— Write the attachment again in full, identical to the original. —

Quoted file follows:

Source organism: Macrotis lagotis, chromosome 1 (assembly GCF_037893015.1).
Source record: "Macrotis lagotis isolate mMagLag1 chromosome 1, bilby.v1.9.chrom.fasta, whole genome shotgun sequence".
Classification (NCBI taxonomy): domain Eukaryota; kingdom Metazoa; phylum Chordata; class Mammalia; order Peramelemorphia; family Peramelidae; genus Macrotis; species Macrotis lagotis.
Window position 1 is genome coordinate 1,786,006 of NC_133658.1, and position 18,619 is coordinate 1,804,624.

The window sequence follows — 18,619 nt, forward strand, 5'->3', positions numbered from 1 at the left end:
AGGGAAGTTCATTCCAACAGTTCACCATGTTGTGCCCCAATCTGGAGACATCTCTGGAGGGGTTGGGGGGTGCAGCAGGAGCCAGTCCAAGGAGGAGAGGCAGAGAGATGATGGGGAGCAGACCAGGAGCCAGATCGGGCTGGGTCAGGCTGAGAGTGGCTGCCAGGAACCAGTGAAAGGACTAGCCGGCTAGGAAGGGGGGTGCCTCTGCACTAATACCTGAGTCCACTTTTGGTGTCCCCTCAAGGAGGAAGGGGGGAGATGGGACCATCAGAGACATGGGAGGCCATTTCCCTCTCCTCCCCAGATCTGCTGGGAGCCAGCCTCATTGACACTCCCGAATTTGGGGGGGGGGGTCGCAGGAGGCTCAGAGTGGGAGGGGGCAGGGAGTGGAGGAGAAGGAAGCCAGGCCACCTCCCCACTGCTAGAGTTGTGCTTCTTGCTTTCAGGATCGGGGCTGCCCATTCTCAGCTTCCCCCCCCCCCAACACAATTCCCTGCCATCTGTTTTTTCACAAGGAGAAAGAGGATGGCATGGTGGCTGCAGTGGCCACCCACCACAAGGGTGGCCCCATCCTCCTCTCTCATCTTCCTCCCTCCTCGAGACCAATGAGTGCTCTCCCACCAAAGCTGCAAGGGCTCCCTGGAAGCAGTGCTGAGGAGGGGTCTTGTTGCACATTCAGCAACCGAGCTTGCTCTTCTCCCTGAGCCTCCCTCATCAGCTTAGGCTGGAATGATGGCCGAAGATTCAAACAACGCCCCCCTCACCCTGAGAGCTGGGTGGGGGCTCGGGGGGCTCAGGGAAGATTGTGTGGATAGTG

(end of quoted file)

Source organism: Macrotis lagotis, chromosome 1 (assembly GCF_037893015.1).
Source record: "Macrotis lagotis isolate mMagLag1 chromosome 1, bilby.v1.9.chrom.fasta, whole genome shotgun sequence".
Classification (NCBI taxonomy): domain Eukaryota; kingdom Metazoa; phylum Chordata; class Mammalia; order Peramelemorphia; family Peramelidae; genus Macrotis; species Macrotis lagotis.
Window position 1 is genome coordinate 1,786,006 of NC_133658.1, and position 18,619 is coordinate 1,804,624.

The window sequence follows — 18,619 nt, forward strand, 5'->3', positions numbered from 1 at the left end:
AGGGAAGTTCATTCCAACAGTTCACCATGTTGTGCCCCAATCTGGAGACATCTCTGGAGGGGTTGGGGGGTGCAGCAGGAGCCAGTCCAAGGAGGAGAGGCAGAGAGATGATGGGGAGCAGACCAGGAGCCAGATCGGGCTGGGTCAGGCTGAGAGTGGCTGCCAGGAACCAGTGAAAGGACTAGCCGGCTAGGAAGGGGGGTGCCTCTGCACTAATACCTGAGTCCACTTTTGGTGTCCCCTCAAGGAGGAAGGGGGGAGATGGGACCATCAGAGACATGGGAGGCCATTTCCCTCTCCTCCCCAGATCTGCTGGGAGCCAGCCTCATTGACACTCCCGAATTTGGGGGGGGGGGTCGCAGGAGGCTCAGAGTGGGAGGGGGCAGGGAGTGGAGGAGAAGGAAGCCAGGCCACCTCCCCACTGCTAGAGTTGTGCTTCTTGCTTTCAGGATCGGGGCTGCCCATTCTCAGCTTCCCCCCCCCCCAACACAATTCCCTGCCATCTGTTTTTTCACAAGGAGAAAGAGGATGGCATGGTGGCTGCAGTGGCCACCCACCACAAGGGTGGCCCCATCCTCCTCTCTCATCTTCCTCCCTCCTCGAGACCAATGAGTGCTCTCCCACCAAAGCTGCAAGGGCTCCCTGGAAGCAGTGCTGAGGAGGGGTCTTGTTGCACATTCAGCAACCGAGCTTGCTCTTCTCCCTGAGCCTCCCTCATCAGCTTAGGCTGGAATGATGGCCGAAGATTCAAACAACGCCCCCCTCACCCTGAGAGCTGGGTGGGGGCTCGGGGGGCTCAGGGAAGATTGTGTGGATAGTG